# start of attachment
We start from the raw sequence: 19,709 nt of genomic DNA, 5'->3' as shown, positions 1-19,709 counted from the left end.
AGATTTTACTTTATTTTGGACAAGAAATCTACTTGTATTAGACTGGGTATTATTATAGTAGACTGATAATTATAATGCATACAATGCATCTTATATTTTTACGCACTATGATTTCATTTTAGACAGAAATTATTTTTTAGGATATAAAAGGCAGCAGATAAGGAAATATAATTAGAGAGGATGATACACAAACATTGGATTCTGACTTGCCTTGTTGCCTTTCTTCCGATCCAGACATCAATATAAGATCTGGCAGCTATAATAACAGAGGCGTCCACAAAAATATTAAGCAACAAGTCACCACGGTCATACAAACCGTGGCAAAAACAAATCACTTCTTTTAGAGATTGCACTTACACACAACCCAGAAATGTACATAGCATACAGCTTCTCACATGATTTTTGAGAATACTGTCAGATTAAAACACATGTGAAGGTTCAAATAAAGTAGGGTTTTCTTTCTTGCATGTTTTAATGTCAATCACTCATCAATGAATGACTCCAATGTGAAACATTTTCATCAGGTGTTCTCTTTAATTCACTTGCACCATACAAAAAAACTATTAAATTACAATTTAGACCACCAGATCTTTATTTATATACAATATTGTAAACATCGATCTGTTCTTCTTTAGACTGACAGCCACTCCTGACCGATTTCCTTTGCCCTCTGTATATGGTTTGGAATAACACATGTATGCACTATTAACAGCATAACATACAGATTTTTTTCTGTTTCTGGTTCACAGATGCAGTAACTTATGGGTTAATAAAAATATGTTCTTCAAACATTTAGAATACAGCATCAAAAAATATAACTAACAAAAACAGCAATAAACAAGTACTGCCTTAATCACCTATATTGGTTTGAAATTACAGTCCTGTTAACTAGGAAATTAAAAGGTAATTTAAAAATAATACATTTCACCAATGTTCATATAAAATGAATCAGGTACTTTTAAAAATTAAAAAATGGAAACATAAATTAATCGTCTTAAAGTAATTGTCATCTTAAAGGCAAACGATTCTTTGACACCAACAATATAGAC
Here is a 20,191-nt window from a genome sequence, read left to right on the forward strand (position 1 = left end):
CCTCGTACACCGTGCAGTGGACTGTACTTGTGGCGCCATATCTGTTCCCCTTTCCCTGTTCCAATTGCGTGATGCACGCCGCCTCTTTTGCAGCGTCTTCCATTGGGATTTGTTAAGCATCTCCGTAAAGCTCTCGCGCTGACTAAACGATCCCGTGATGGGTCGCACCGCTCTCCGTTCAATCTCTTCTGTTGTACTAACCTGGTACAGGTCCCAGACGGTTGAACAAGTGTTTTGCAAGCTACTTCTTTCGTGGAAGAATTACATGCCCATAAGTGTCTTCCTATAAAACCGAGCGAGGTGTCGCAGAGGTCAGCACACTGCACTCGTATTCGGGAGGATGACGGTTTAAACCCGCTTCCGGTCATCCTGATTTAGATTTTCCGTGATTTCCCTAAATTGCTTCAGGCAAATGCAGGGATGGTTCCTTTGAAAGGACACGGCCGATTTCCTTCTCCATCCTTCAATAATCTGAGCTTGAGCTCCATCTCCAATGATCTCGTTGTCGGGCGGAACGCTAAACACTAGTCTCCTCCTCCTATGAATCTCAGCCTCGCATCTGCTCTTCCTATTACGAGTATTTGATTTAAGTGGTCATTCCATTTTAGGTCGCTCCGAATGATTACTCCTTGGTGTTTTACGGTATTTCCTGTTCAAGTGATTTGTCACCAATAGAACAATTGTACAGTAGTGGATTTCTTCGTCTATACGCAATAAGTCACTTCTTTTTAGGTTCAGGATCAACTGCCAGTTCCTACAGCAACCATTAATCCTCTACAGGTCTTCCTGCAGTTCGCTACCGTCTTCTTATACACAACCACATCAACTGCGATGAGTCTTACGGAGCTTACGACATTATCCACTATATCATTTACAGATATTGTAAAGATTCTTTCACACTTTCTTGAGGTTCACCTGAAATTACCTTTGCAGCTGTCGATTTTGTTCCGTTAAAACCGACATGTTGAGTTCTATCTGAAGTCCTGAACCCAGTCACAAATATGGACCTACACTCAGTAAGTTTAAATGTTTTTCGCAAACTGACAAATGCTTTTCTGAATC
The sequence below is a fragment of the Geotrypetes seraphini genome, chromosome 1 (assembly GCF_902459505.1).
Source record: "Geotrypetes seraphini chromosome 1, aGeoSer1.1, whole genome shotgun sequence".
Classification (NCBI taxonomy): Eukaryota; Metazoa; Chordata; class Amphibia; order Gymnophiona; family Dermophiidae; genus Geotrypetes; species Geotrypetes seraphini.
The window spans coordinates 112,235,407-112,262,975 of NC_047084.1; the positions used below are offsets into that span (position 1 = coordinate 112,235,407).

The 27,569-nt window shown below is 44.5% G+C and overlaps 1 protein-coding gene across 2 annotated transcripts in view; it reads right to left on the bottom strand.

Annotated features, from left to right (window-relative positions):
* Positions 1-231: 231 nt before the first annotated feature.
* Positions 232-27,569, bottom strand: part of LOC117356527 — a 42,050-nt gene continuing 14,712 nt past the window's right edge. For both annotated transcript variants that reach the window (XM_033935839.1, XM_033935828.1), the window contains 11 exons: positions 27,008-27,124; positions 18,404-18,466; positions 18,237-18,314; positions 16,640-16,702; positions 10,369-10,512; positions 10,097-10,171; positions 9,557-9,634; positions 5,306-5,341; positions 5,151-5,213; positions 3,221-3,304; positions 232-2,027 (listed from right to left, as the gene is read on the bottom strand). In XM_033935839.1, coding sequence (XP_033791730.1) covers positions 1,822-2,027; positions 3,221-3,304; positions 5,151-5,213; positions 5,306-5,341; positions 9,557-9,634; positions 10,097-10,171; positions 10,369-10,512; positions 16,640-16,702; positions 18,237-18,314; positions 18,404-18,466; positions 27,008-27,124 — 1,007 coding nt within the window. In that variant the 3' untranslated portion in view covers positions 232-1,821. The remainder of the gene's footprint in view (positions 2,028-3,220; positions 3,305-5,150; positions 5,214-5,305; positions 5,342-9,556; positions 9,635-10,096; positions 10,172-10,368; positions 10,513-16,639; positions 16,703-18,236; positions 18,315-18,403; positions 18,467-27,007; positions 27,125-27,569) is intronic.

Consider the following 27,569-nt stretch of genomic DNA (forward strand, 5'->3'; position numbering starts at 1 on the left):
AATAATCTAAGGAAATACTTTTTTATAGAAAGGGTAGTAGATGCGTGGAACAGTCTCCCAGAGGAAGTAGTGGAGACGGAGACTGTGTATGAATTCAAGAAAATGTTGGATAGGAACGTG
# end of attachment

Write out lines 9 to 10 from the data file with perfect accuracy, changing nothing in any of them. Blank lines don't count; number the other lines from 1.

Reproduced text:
The 27,569-nt window shown below is 44.5% G+C and overlaps 1 protein-coding gene across 2 annotated transcripts in view; it reads right to left on the bottom strand.

Annotated features, from left to right (window-relative positions):